Before the pandemic, we established an RWE Core Action Team to move this forward in a more systematic and transparent way. Like everything, I don’t think there’s one size that fits all. RWE is going to be varied and during this period of time, we’ll all continue to learn as we go. What works in some circumstances probably doesn’t work in other circumstances. CADTH will use the next 12 to 24 months as a real learning period. We’ll partner with others to try things and see what we can learn. It’s important for us not to be slowed down by trying to get it perfect, or to go so fast that we miss opportunities to improve on things that others have learned. With a pipeline full of products with uncertainty in the rare disease pharmaceutical space, and with our ability to conduct traditional randomized controlled trials in these populations more limited, we must figure out how to do this well and bring it to scale in a way that allows us to respond effectively and make sure that patients have the opportunity to benefit from these emerging products.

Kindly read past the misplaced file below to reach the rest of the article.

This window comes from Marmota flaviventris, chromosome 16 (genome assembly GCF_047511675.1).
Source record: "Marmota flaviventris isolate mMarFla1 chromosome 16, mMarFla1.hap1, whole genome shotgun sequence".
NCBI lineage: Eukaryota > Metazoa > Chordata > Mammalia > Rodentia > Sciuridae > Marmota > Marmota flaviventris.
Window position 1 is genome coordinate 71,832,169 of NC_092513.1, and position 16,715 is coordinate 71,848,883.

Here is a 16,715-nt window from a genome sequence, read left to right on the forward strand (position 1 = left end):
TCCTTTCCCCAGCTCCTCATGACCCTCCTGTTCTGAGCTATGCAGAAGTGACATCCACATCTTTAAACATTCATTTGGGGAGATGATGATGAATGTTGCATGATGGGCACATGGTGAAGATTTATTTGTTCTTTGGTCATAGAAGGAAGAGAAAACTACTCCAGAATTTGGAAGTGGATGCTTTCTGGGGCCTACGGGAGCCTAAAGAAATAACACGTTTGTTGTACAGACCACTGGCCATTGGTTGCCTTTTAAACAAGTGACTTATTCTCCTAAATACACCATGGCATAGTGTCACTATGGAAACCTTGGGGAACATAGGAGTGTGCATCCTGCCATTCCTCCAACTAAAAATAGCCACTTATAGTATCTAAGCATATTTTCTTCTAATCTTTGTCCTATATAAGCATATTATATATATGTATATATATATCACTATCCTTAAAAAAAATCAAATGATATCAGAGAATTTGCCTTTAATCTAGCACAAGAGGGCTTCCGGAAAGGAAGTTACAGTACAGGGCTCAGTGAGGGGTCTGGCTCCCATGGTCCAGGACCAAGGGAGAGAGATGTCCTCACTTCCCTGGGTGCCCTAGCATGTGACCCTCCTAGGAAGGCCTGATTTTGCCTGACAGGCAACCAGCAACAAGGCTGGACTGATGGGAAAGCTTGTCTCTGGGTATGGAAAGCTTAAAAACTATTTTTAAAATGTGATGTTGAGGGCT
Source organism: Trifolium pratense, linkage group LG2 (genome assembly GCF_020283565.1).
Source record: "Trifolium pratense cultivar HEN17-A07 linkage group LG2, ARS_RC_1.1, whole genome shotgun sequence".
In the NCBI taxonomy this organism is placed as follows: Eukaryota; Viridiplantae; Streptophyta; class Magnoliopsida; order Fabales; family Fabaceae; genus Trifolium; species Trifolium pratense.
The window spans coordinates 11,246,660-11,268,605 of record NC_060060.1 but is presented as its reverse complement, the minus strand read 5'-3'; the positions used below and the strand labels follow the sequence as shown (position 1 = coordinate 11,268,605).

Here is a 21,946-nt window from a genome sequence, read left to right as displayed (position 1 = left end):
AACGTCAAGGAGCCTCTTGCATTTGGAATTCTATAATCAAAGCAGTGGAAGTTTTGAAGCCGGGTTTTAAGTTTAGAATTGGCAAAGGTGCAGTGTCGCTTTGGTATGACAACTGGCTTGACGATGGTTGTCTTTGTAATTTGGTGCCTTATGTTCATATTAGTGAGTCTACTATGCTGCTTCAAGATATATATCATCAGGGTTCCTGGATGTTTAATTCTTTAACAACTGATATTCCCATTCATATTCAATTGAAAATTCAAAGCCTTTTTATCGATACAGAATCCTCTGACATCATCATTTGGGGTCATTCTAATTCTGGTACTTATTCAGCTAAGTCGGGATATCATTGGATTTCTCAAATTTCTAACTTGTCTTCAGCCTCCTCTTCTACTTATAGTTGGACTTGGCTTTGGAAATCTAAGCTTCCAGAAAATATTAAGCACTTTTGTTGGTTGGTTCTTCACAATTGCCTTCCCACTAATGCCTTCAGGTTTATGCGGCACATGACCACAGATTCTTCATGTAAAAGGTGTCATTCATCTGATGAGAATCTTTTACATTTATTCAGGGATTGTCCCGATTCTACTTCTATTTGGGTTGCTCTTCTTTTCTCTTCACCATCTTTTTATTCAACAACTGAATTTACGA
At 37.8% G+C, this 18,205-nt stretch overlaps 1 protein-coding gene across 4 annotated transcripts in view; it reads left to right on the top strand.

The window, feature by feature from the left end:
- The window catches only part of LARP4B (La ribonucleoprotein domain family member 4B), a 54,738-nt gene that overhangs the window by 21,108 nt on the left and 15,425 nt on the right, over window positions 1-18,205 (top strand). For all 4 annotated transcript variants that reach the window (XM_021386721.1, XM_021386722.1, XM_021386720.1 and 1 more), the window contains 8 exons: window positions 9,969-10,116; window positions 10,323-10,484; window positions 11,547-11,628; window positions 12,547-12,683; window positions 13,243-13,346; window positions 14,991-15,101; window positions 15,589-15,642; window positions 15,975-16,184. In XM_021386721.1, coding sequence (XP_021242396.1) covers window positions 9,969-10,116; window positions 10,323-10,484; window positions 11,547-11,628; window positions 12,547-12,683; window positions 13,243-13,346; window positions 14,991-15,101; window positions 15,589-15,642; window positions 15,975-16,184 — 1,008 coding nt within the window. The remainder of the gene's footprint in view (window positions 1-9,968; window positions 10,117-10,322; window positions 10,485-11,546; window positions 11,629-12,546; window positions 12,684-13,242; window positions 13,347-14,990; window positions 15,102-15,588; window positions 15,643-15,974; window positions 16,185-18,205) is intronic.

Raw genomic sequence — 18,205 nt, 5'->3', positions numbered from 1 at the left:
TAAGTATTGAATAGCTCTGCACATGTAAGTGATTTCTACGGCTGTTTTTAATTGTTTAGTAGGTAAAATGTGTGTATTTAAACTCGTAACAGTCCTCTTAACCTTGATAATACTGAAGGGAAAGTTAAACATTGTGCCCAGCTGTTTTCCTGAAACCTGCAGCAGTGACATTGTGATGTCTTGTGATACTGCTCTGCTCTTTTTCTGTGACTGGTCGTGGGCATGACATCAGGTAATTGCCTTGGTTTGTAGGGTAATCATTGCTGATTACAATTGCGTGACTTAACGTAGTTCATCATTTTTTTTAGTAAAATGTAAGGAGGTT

JG: What can we expect to see in the coming years at CADTH or in the HTA world in general?

SM: A priority for me is making sure we take forward our learnings from the pandemic. I think there are ways we can all work together in a more rapid way across the continuum of health technology management. What can be shared when? How much earlier can it be shared? Can we make decisions sooner? Can decision makers get information in their hands that helps them with their decisions in a timely fashion?

I spend a lot of time thinking about how CADTH can help decision makers manage uncertainty. I can’t imagine what is more uncertain than our last 18 months, but we’re learning to live with it and to remain flexible and responsive to change.